Men who have breast cancer are increasingly choosing to have a double mastectomy rather than just remove the affected breast, according to a study.
About 1% of all cases of breast cancer in the United States occur in men, according to the American Cancer Society. Breast cancer is a more severe disease in men than in women; men are more likely to die of breast cancer than are women. Even so, the rate of double mastectomy in men is still low, at fewer than 6%.
In this study, Dr. Ahmedin Jemal, vice president of surveillance and health services research at the American Cancer Society, and his colleagues, looked at whether there has been a rise in double mastectomy among men with invasive breast cancer.
The team examined data from the North American Association of Central Cancer Registries (NAACCR) and identified 6,332 men who were treated for invasive breast cancer in one breast between 2004 and 2011. During this period, the rate of double mastectomy among the men almost doubled, from 3% in 2004 to 5.6% in 2011. Men who were younger, white, or who had private medical insurance were most likely to undergo the procedure. These are the same factors that have been linked to an increased rise in double mastectomies in women with breast cancer.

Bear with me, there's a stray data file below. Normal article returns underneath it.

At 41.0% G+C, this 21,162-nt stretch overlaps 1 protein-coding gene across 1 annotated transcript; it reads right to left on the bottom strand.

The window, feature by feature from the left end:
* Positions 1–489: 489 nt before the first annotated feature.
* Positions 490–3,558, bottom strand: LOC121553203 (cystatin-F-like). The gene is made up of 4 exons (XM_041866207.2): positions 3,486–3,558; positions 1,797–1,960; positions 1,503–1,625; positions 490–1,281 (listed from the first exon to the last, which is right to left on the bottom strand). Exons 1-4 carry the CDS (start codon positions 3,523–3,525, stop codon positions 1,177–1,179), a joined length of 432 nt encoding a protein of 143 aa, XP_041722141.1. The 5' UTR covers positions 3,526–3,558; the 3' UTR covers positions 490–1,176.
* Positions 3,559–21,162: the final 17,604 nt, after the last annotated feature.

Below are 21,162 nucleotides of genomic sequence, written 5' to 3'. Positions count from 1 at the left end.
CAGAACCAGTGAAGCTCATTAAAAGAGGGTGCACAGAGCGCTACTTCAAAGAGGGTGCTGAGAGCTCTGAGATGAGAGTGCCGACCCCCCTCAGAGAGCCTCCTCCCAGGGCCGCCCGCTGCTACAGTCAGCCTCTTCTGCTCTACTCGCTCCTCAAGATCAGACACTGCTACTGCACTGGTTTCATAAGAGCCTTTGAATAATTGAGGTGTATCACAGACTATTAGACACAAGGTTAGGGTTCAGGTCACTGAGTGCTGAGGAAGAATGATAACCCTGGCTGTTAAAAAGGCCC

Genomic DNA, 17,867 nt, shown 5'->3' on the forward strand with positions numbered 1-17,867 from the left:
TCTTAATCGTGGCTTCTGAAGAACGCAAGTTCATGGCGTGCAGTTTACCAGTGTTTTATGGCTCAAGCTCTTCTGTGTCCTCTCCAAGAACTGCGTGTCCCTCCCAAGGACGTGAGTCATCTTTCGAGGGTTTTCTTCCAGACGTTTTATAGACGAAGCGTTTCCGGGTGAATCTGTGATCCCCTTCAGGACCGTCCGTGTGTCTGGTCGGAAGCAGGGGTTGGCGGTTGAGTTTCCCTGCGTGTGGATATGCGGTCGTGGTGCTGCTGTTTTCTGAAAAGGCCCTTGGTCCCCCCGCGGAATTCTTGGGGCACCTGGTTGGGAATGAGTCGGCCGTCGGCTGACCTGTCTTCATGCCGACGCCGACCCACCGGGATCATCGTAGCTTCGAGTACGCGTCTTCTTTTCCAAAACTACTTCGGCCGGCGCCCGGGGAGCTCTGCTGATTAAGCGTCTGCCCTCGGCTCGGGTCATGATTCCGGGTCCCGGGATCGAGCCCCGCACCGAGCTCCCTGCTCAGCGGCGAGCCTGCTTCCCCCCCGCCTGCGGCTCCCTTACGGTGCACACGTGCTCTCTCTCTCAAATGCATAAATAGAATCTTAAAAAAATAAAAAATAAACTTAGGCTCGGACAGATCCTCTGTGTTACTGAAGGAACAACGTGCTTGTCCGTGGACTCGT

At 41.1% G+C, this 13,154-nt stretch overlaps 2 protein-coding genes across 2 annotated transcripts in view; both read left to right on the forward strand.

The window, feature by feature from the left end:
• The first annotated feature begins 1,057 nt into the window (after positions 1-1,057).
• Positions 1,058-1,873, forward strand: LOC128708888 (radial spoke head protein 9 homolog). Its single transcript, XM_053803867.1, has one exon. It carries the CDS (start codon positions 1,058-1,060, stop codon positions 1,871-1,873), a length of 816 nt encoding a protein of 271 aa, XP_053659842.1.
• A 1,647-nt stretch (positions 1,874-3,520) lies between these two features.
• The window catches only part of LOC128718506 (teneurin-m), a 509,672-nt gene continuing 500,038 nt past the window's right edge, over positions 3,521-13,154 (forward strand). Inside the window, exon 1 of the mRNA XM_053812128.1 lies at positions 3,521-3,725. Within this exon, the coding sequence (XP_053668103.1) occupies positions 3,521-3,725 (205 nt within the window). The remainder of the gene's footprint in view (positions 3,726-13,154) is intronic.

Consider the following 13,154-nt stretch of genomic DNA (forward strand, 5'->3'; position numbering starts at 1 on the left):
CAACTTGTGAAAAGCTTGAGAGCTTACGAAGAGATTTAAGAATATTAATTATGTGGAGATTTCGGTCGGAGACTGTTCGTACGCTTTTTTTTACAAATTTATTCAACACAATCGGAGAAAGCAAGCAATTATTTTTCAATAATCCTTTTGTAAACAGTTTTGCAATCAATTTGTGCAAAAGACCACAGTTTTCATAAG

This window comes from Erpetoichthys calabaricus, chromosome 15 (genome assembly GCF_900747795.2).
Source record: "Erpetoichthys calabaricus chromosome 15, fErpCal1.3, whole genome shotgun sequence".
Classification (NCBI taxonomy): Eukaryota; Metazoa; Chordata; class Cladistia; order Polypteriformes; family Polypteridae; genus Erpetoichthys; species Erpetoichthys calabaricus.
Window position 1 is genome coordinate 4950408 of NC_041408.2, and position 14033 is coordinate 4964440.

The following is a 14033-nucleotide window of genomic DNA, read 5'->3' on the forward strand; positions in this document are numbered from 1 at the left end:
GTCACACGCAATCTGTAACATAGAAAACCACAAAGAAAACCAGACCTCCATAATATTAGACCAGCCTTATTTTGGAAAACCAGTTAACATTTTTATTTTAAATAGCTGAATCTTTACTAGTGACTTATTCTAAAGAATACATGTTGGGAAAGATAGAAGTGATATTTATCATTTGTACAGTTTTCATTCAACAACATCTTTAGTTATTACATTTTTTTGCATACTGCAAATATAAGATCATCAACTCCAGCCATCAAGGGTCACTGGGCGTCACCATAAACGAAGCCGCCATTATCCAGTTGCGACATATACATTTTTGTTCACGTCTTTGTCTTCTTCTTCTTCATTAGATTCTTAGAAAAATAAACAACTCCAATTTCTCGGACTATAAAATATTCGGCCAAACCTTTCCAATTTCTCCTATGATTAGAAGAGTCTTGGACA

Among women with invasive breast cancer in one breast, there has been a significant increase in the rate of double mastectomies, rising from 2.2% in 1998 to 11% in 2011. This increase in the removal of the healthy breast along with the cancerous one has many health care professionals concerned. Previous studies have found that the procedure is unnecessary for most women with breast cancer, since there is not enough evidence to suggest it is beneficial. A recent study found that double mastectomy apparently does not reduce mortality for women with breast cancer.
Genetic testing, a family history of breast cancer, and fear of second primary breast cancer are factors for women in the choice of a double mastectomy. There is no data as yet to determine whether these factors influenced rate for men.
The study appeared in JAMA Surgery.